Recogni is a company that designs and develops an AI-based visual perception system for autonomous vehicles.
We thank Ashwini Choudhary for sharing several insights from the world of AI in the automotive industry, including:
- The need for extremely high computational power for the energy budget of a self-driven vehicle and how Recogni is tackling this challenge.
- The progress of the automotive industry towards making safer self-driving cars.
- The trends emerging in the autonomous vehicles industry, and how AI advancements in this field are bringing new business opportunities.
What is your background and how was Recogni started?
I am a serial entrepreneur, having founded multiple successful companies in the semiconductor and systems industries. Back in 2013, I suffered a life-changing motorcycle accident which posed the question: Is there a way for vehicles to automatically avert collisions and alleviate dangerous situations such as the one I went through?
After months of rehabilitation and surgeries, I chatted about this with a former colleague and a classmate of mine. Delving into this idea, we discovered that there is nothing today to enable cars to be autonomous and eliminate or mitigate situations such as the one I endured. This problem we discovered led to the founding of Recogni in 2017.
What is Recogni’s mission?
Our mission is to design a vision-perception platform purpose-built for autonomous vehicles to flawlessly perceive their surroundings, enabling them to drive safely and efficiently.
Tell us about Recogni’s solution and what specific problems it solves.
We are the only solution on the market that has the efficiency to solve the visual perception problem faced by the autonomous vehicle industry.
To correctly interpret visual cues in a few milliseconds while driving, your brain uses 86 billion neurons to compute 10000 Tera-Operations-Per-Second (TOPS), all while consuming a few watts of power. Clearly, for a solution to be optimal for autonomous driving, it would need extremely high processing power while also consuming a miniscule power envelope (especially important, considering the trend of vehicle electrification). This unsolved optimization problem highlights the largest barrier to making fully autonomous vehicles a reality: Visual Perception Problem
Recogni’s platform is uniquely purpose-built to solve the visual perception problem. By are leveraging key innovations in algorithms, architecture, and ASIC implementation, and uniquely applying them, we facilitate our product to have 1000 TOPS of processing power, while consuming a mere 10 watts. These unmatched capabilities enable an AV to see a traffic light 200 meters away and correctly interpret visual cues very quickly.
Essentially, Recogni is the only solution on the market today that can make fully autonomous vehicles a reality, and we do that by solving the visual perception problem.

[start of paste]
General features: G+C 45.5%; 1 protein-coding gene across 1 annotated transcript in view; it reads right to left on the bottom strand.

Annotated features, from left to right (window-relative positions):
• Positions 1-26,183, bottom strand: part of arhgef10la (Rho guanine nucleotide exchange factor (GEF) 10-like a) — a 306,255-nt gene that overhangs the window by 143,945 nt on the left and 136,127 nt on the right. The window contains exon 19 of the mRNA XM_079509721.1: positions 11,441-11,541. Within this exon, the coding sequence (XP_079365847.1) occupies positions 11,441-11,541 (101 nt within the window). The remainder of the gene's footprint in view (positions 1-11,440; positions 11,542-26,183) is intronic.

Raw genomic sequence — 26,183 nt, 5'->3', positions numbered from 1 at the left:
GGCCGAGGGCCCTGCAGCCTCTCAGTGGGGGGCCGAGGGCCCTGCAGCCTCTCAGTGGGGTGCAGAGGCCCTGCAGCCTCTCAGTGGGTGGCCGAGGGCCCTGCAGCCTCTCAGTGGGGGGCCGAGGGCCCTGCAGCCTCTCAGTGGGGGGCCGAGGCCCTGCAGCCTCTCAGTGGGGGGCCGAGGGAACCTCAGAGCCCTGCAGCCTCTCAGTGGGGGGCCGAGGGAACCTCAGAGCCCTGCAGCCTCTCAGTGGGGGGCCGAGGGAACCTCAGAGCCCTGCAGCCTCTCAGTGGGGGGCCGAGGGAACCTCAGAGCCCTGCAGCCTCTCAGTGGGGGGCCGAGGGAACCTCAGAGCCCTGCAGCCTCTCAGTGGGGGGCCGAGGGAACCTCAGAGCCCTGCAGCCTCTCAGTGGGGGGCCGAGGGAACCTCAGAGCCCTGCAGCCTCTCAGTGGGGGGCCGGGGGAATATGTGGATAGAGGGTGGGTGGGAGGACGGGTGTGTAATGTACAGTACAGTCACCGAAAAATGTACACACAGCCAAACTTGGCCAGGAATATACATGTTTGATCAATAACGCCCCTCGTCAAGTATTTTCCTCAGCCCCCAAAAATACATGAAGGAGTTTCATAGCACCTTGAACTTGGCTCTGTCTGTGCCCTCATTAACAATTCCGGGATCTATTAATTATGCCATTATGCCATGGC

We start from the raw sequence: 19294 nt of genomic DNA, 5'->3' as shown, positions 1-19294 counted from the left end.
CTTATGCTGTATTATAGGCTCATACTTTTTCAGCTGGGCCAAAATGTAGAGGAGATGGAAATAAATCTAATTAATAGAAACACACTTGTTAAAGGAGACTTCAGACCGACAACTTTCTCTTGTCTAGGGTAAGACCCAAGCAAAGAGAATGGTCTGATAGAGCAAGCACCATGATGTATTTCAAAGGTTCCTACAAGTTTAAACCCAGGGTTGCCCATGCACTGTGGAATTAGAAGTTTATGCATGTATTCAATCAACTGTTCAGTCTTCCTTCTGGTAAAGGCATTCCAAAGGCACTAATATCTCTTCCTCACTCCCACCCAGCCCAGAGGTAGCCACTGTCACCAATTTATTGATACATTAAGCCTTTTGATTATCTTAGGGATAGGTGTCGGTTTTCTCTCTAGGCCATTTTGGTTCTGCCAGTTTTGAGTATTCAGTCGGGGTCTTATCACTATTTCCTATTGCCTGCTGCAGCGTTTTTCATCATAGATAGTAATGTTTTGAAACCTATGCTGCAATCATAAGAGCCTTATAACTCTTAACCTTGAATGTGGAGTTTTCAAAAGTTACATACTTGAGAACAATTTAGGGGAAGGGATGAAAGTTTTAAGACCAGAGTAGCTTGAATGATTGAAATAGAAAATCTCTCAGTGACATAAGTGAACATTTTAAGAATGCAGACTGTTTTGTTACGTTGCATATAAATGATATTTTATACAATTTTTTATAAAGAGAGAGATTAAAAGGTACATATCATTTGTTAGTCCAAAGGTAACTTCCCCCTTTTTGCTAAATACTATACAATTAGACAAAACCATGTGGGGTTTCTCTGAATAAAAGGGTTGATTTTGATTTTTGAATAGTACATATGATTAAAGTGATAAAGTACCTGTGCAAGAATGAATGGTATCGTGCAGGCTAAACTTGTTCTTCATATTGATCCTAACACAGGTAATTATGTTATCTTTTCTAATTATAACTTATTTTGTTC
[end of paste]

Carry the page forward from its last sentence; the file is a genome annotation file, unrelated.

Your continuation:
How do you position Recogni’s offer in the automotive space? How does Recogni do it differently?
Recogni is the only product on the market capable of achieving the processing requirement necessary to enable full autonomy. Thus, we are the only ones that can enable auto manufacturers to both develop partially autonomous vehicles (AVs) today and scale to full autonomy in the future.
Right now, the auto industry is facing two evolutions: a transition to vehicle autonomy and electrification. Given the 5 levels of vehicle autonomy, each level has an exponentially higher processing requirement compared to the previous level. Currently, Tesla has a major advantage on traditional car manufacturers in both of these aspects – they are internally developing an AI Vision solution specifically to enable their EVs with autonomy, and this platform has performance capabilities far beyond those of its competitors.
There are a few ways to chase Tesla, including using a solution developed by Mobileye, NVIDIA, or by one of the many accelerators coming into the market. However, none of these products, including even Tesla’s, has the architecture to enable vehicles to scale to full autonomy, and it all comes down to simple math: the biggest roadblock to achieving full autonomy is the fact that over 75 TOPS per watt of efficiency is needed to solve the visual perception problem stated earlier without compromising the battery.
Although Tesla hasn’t completely solved the visual perception problem yet, their significant advantage in developing an AV solution poses a problem for traditional car manufacturers. Because products today cannot meet the processing requirements for full autonomy, companies will have to spend lots of time and money to research and develop autonomous vehicle technology to close the gap between themselves and Tesla. Rather than going through this, these companies want a new, purpose-built platform to save money – something that can solve the full autonomy problem of the future, and inherently also the partial autonomy problem of today.